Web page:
Sarah Harpur has a show in the 2017 New Zealand International Comedy Festival called Dead Dads Club which you can get tickets to here: https://www.comedyfestival.co.nz/find-a-show/dead-dads-club/ As someone who is a member of the Dead Dads Club this is one of the shows I am most looking forward to this year.
Who are you and how did you get started in comedy?
I’m Sarah Harpur and I’m a failed actor. I studied performing arts and when I got into the real world I was blown away by how little work was actually out there and the stuff that I was auditioning for was super lame commercials. And I’m not good looking enough to play a ‘hot chick’ and my face isn’t interesting enough to play ‘character’ roles. Plus I was probably shit. So I went to film school, because I’ve always loved writing and I realised that all the people who were making the kind of stuff I wanted to make (like Kath and Kim, 30 Rock etc) all started their career in stand up comedy or improv. So I copied them and started to do pretty well.
What inspired your Comedy Fest show?
My dad died when I was fifteen, and my cousin’s dad died that same year, and we got sick of people feeling sorry for us so we made a club about it. Years later, I started doing bits about it as part of my comedy act, and it always got a really strong reaction so I decided I either needed to go hard, or drop it all together. I was actually ready to retire the material when I was awarded a Creative Comedy Project Grant from the NZ Comedy Trust to turn it into a full length show. I was excited and annoyed at the same time.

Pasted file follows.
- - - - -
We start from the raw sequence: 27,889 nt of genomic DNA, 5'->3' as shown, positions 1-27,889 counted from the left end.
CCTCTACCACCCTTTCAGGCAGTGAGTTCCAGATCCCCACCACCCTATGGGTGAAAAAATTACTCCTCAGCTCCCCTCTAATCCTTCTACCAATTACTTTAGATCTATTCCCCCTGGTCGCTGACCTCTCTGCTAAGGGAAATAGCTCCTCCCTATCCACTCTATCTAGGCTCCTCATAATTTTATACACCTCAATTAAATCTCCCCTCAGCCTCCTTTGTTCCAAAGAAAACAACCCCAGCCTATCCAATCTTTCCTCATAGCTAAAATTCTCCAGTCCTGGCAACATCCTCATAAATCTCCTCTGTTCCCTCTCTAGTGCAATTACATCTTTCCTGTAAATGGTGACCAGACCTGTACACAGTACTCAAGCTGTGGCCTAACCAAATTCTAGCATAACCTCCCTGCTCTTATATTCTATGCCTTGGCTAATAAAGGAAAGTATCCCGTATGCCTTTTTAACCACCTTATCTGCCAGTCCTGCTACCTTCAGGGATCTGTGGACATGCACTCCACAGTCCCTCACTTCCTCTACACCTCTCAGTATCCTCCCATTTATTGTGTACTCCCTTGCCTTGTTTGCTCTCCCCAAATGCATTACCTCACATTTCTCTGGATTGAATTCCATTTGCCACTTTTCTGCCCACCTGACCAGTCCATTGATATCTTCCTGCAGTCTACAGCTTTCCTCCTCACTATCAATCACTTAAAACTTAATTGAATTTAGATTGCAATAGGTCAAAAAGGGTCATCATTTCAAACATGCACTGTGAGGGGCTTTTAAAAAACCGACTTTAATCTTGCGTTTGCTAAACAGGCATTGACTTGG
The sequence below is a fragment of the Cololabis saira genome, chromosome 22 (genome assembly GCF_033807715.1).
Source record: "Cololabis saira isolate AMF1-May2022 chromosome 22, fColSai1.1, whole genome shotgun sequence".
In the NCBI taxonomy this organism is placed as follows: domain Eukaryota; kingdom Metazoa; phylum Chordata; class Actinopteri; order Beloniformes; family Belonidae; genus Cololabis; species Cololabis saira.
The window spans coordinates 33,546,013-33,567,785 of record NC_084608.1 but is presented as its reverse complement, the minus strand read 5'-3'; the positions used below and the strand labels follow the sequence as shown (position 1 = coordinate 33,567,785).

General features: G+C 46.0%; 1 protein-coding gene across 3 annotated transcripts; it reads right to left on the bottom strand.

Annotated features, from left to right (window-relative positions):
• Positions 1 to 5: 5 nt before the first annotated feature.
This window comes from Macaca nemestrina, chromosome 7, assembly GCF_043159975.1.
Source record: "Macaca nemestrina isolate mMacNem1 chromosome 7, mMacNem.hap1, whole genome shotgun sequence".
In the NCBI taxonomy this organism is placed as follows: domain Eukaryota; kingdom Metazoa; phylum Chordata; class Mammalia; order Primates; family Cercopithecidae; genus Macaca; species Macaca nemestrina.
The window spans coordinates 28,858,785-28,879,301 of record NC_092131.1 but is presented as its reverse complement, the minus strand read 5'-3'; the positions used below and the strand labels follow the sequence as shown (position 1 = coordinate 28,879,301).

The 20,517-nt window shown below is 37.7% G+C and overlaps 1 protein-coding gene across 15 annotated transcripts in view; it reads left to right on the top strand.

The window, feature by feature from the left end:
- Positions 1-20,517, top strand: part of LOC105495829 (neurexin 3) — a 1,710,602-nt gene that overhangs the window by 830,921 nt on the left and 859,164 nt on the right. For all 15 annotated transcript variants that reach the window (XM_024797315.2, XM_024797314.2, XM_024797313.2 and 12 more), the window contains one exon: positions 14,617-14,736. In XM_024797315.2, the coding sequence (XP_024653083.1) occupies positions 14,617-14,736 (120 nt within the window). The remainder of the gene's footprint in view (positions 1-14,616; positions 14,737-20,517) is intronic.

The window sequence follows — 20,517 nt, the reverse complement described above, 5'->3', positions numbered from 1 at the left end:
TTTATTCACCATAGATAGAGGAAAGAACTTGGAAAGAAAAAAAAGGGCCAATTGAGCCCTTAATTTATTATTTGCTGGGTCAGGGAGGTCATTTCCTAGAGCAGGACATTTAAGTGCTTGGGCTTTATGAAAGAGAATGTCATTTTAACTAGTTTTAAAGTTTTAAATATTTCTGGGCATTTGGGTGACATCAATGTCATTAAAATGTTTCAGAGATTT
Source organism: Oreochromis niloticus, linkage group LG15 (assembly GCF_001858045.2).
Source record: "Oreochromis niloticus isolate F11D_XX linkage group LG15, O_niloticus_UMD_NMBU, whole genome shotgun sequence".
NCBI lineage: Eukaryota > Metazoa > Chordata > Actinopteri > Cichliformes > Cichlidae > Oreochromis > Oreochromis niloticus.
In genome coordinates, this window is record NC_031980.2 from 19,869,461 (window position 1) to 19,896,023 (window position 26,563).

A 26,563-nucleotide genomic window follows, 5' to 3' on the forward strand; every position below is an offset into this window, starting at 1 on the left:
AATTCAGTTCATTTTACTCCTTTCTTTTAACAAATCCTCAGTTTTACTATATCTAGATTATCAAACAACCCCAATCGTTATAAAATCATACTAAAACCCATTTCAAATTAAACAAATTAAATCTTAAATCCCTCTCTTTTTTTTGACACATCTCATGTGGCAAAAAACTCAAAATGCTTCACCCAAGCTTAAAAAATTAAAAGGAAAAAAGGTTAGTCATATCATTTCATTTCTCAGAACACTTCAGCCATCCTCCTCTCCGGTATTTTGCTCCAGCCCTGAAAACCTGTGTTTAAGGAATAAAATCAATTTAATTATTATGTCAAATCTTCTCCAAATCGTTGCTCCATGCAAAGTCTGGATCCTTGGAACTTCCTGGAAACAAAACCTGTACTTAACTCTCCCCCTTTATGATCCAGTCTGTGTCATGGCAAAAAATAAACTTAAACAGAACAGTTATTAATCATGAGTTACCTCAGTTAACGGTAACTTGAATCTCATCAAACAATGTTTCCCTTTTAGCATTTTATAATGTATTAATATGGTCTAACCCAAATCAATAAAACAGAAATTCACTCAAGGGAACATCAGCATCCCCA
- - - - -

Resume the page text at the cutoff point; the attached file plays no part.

Why should people go and see your Comedy Fest show?
It’s going to be something different. It’s a really strong concept. I’ve been working super hard on it. It’s definitely the most work I’ve ever put into a show. I’m really proud of what I’m creating.
If you could describe your fest show in 3 words what would they be?
Irreverent, Ridiculous, Cathartic
What’s your favourite part about the NZ Comedy Fest?
Getting to see the culmination of everyones’ work over the past year.
Why do you think comedy is important?
I don’t think comedy is important. Healthcare and education and housing issues are important. I think comedy is incredibly unimportant, which is why it’s such a privilege to do it. I take comedy really seriously, but I’m under no illusion that it’s a noble profession. It’s the most ridiculous career. But I’m a ridiculous person.
What advice would you give to someone who has lost a parent?
Don’t let anyone tell you how you should grieve.
Aside from your own, what are three Comedy Fest shows people should go and see?
All the ladies, they are freaking killing it. But I’m particularly excited about: